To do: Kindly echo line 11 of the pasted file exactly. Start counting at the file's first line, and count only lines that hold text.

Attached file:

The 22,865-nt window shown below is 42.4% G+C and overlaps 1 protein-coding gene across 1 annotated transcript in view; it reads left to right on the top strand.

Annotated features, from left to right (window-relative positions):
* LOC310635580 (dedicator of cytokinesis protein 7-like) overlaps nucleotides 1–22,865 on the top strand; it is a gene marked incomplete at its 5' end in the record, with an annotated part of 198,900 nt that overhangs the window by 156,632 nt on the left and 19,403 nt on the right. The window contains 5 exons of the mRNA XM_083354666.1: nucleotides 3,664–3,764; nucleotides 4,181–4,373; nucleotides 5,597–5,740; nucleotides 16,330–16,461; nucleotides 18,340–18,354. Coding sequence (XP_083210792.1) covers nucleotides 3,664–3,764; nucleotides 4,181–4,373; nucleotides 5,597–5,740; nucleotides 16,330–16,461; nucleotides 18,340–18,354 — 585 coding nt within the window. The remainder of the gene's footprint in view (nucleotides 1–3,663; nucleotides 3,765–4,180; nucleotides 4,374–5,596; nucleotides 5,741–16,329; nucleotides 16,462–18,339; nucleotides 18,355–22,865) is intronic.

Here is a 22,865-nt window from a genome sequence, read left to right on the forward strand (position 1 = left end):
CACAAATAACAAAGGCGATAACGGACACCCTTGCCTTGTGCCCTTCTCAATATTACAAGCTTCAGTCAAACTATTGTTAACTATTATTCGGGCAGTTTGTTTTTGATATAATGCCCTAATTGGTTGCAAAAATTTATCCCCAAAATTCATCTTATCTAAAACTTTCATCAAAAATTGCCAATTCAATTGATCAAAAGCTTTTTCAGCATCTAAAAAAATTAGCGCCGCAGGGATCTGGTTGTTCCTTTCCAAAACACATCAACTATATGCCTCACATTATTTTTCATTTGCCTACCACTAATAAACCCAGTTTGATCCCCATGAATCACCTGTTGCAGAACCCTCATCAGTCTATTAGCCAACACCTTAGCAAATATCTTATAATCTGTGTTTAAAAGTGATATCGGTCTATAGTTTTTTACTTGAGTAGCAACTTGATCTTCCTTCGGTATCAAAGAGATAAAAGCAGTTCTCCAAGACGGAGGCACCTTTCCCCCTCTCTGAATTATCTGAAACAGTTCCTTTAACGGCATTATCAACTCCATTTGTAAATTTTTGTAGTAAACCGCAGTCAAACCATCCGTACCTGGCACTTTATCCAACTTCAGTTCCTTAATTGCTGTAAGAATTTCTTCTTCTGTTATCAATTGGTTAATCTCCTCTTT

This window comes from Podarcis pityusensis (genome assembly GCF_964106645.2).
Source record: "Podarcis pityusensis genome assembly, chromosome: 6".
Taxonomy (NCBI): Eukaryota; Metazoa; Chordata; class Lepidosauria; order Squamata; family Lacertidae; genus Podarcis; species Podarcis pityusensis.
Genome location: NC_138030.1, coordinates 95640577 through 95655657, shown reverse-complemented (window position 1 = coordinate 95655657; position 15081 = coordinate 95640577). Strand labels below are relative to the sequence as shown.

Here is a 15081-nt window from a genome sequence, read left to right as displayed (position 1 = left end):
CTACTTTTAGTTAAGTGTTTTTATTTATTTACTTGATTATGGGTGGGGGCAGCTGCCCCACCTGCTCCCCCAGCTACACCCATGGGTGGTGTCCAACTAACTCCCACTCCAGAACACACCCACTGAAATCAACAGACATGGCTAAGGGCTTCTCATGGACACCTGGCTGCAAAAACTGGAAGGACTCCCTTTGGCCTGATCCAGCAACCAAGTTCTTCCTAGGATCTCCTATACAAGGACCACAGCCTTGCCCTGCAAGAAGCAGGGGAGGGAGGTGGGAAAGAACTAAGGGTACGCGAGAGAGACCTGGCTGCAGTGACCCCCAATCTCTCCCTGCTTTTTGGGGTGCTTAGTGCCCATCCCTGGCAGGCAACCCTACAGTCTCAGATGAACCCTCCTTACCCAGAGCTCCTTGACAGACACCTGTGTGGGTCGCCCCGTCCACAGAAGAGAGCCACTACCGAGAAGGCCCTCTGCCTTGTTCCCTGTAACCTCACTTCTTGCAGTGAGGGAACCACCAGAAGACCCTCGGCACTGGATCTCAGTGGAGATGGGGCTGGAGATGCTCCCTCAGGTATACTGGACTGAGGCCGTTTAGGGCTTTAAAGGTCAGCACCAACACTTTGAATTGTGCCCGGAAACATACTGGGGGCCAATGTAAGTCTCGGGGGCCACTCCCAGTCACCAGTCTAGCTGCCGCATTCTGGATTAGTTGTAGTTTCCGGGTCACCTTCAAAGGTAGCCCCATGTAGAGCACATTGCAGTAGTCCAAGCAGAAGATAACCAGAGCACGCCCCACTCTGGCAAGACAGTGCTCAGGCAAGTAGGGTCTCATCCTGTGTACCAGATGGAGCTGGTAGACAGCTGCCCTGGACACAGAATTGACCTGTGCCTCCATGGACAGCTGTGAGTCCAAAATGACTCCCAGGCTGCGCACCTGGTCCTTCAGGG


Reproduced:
CTACTTTTAGTTAAGTGTTTTTATTTATTTACTTGATTATGGGTGGGGGCAGCTGCCCCACCTGCTCCCCCAGCTACACCCATGGGTGGTGTCCAACTAACTCCCACTCCAGAACACACCCACTGAAATCAACAGACATGGCTAAGGGCTTCTCATGGACACCTGGCTGCAAAAACTGGAAGGACTCCCTTTGGCCTGATCCAGCAACCAAGTTCTTCCTAGGATCTCCTATACAAGGACCACAGCCTTGCCCTGCAAGAAGCAGGGGAGGGAGGTGGGAAAGAACTAAGGGTACGCGAGAGAGACCTGGCTGCAGTGACCCCCAATCTCTCCCTGCTTTTTGGGGTGCTTAGTGCCCATCCCTGGCAGGCAACCCTACAGTCTCAGATGAACCCTCCTTACCCAGAGCTCCTTGACAGACACCTGTGTGGGTCGCCCCGTCCACAGAAGAGAGCCACTACCGAGAAGGCCCTCTGCCTTGTTCCCTGTAACCTCACTTCTTGCAGTGAGGGAACCACCAGAAGACCCTCGGCACTGGATCTCAGTGGAGATGGGGCTGGAGATGCTCCCTCAGGTATACTGGACTGAGGCCGTTTAGGGCTTTAAAGGTCAGCACCAACACTTTGAATTGTGCCCGGAAACATACTGGGGGCCAATGTAAGTCTCGGGGGCCACTCCCAGTCACCAGTCTAGCTGCCGCATTCTGGATTAGTTGTAGTTTCCGGGTCACCTTCAAAGGTAGCCCCATGTAGAGCACATTGCAGTAGTCCAAGCAGAAGATAACCAGAGCACGCCCCACTCTGGCAAGACAGTGCTCAGGCAAGTAGGGTCTCATCCTGTGTACCAGATGGAGCTGGTAGACAGCTGCCCTGGACACAGAATTGACCTGTGCCTCCATGGACAGCTGTGAGTCCAAAATGACTCCCAGGCTGCGCACCTGGTCCTTCAGGG